The magnified image provides us with a better understanding of what it might be like to touch Lucretia’s papery hand. We gain an enhanced sense of the qualities of the ink and the texture of the paper it is printed on. The surface appears more tactile than it did at its original scale. The engraved lines creating shade along the lower edges of Lucretia’s thumb and fingers work remarkably like fingerprints. The image of her hand reaching out makes our hands want to do the same. In this context, the magnified snapshot of Raimondi’s Lucretia takes on a new meaning, becoming a tactile image about touch on numerous levels.
This photograph is a novel example of how technology can bring us closer to the experience of touching artworks – closer than our own eyes would ever allow.
These issues have been on my mind because, in the throes of lockdown, I have been relying on digital image viewers to gather visual information from artworks. Most well-funded galleries and museums now have online platforms for viewing high-quality images of their collections. And often these platforms have zoom functions, which provide views that are sufficient for up-close visual analysis. An outstanding example of one such resource is the newly launched Manchester Digital Collections image viewer, providing ultra-high-quality images of objects from the university’s collections.
In some ways, technology places more barriers between us and artworks, separating their beholders from the materiality of the objects themselves. They provide us with mediated experiences that are not necessarily ‘true’ to the experience of encountering artworks first-hand. But on the other hand, these technologies break down barriers by enhancing the accessibility of objects and by overcoming human limitations regarding our ability so ‘see’ and perceive them. High-resolution images, combined with the ability to ‘zoom in’, often means that one can see more at home than one ever could in the gallery space. And most importantly, one can view artworks from all over the world.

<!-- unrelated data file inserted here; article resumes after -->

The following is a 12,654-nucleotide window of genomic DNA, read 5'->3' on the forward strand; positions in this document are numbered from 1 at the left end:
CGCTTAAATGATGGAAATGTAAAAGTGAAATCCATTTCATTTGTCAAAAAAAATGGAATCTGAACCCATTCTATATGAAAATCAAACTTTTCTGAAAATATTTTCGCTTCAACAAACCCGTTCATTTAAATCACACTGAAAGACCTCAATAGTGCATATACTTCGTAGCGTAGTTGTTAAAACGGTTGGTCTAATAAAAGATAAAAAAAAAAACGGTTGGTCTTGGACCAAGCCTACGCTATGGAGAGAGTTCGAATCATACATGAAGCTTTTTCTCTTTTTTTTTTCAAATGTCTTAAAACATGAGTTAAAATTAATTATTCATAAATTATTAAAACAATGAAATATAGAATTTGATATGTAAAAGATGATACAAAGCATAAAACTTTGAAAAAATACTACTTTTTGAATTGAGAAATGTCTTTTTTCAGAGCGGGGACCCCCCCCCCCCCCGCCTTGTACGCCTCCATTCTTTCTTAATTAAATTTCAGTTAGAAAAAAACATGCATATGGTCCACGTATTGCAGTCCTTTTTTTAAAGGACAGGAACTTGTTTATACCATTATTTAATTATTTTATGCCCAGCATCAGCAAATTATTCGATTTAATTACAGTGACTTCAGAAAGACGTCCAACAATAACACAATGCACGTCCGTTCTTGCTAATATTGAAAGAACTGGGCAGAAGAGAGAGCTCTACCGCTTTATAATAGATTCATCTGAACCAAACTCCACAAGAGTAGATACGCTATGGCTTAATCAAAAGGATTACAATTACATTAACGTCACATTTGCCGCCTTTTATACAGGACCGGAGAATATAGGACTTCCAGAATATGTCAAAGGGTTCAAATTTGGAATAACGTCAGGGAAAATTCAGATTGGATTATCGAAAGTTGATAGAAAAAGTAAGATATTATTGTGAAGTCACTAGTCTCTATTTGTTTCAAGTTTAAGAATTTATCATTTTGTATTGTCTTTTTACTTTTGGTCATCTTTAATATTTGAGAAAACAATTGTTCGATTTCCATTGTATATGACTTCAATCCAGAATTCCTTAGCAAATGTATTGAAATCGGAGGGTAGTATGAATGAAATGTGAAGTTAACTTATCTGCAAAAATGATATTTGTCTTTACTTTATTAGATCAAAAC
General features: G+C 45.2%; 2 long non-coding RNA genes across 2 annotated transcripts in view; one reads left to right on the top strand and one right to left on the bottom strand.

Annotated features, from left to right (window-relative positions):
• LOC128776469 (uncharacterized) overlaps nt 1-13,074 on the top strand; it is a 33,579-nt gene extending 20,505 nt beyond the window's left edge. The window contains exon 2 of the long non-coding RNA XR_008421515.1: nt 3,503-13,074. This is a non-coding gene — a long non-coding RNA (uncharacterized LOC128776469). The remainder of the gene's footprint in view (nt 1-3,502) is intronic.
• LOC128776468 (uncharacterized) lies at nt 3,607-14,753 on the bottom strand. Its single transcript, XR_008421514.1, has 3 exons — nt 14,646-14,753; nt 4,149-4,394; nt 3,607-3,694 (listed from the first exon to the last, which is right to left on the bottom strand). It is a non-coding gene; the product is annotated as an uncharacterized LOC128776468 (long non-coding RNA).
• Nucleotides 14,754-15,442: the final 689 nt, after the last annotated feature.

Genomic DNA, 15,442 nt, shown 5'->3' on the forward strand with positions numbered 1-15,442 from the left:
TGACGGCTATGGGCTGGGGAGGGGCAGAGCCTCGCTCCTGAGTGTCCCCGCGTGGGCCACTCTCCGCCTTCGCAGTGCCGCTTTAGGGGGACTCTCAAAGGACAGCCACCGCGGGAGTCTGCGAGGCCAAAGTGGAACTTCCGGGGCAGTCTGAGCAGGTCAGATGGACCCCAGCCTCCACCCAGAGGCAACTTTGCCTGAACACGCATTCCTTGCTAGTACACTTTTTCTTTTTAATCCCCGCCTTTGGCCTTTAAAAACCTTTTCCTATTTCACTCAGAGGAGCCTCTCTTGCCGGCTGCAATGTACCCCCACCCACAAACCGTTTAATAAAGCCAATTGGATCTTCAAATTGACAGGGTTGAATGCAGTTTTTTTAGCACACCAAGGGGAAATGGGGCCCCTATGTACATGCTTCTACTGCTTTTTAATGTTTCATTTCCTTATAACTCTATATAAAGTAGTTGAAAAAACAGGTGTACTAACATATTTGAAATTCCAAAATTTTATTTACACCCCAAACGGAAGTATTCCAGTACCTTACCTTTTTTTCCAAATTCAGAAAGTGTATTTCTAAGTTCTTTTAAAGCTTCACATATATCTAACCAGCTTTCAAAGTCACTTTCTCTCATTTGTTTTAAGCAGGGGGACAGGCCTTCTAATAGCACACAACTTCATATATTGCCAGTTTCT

This reflection does not intend to downplay the experience of seeing objects in person. There is no substitute for encountering artworks as physical objects – being able to move around them, viewing them from different angles and in different lights. But before we become too tangled up in the ‘authenticity’ of encountering objects first-hand, whilst collections remain closed during the pandemic, it’s worth considering how we were already compensating for limitations regarding engagement with objects.
Before the pandemic, we were already finding innovative methods for dealing with the issues of distance, separation and forbidden touch in the gallery space. Our minds have been doing a lot more of the work than we realise. We have plenty of experience ‘feeling’ artworks without making physical contact with them. In an ideal world, we would be able to balance real life experiences with technologically enhanced viewing. For now, we are limited to viewing objects using online platforms. But perhaps our separation from artworks, during this difficult period, will change the way we think about viewing objects from a safe distance in the future.
Cranston, Jodi. ‘Theorizing Materiality: Titian’s Flaying of Marsyas’. In Titian: Materiality, Likeness, Istoria, edited by Joanna Woods-Marsden, 5–18. Turnhout: Brepols, 2007.
Cranston, Jodi. ‘Late Titian and the Haptic Gaze’. In Venetian Painting Matters, 77–89. Turnhout: Brepols, 2016.
Elkins, James. ‘Some Limits on Materiality’. Das Magazin des Instituts für Theorie 12 (2008): 25–30.
Ingold, Tim, et al. ‘Materials Against Materiality’. Archaeological Dialogues 14, no. 1 (2007): 1–38.
Wouk, Edward H., and David Morris, eds. Marcantonio Raimondi, Raphael and the Image Multiplied. Manchester: Manchester University Press, 2016.
Florrie Badley is a PhD Art History student at the University of Manchester. She explores the relationship between Titian’s painting techniques and the materiality of prints. Her thesis ‘Painting in the Age of Print’ places an emphasis on object-based research, building on her MLitt in Technical Art History from the University of Glasgow.